Don’t be too hasty to label your job as necessarily non-deep. Just because your current habits make deep work difficult doesn’t mean that this lack of depth is fundamental to doing your job well.

It is very common for people to work in a distracted state, which negatively affects work performance. If your phone is constantly buzzing with notifications, even if you don’t immediately pick it up and look at it, your divided brain will switch its attention to the buzzing rather than focusing on your work. When really trying to work deeply, put your phone in another room or put it on Do Not Disturb mode.

One issue with modern productivity is that any difficult work may cause anxiety, such that a person is tempted to do something easier and more satisfying, such as checking social media. You can read more about avoiding this type of procrastination in Unwinding Anxiety.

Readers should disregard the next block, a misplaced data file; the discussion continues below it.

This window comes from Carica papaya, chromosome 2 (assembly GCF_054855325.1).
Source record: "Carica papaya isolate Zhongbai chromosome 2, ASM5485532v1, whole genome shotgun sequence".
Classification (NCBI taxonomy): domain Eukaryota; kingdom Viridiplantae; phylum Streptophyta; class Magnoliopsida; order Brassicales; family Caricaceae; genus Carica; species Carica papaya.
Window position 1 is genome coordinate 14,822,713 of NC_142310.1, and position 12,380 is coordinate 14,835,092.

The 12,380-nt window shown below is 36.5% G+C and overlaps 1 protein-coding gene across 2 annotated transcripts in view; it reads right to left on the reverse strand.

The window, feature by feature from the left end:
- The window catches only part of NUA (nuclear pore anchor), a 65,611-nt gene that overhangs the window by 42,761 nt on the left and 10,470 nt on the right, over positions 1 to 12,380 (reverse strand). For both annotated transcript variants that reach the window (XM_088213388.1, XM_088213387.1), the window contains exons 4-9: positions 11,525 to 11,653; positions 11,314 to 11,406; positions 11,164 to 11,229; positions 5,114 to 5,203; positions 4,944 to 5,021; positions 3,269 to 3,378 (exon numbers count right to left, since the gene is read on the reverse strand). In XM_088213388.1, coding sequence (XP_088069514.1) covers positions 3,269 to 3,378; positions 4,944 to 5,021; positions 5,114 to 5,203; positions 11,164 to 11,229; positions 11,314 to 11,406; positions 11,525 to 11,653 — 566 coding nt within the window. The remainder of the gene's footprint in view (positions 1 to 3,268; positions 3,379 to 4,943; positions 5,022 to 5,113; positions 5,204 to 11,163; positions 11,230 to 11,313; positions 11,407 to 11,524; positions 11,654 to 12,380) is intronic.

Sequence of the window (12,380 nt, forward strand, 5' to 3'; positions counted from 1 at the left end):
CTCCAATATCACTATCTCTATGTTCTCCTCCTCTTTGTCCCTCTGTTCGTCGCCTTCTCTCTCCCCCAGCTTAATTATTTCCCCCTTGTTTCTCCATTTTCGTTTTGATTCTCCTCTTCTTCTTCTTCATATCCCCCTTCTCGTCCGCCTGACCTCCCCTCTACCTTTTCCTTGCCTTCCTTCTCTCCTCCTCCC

Busyness has become a “proxy for productivity”. Any visible action gives the appearance of a high volume of work, even if the action does not help the larger goal of the work. This stems from the industrial type of progress, where productivity is very visual and obvious, such as the number of products coming off an assembly line. This does not apply to knowledge work, however, and often prevents actual valuable work.

Stop Distracting Yourself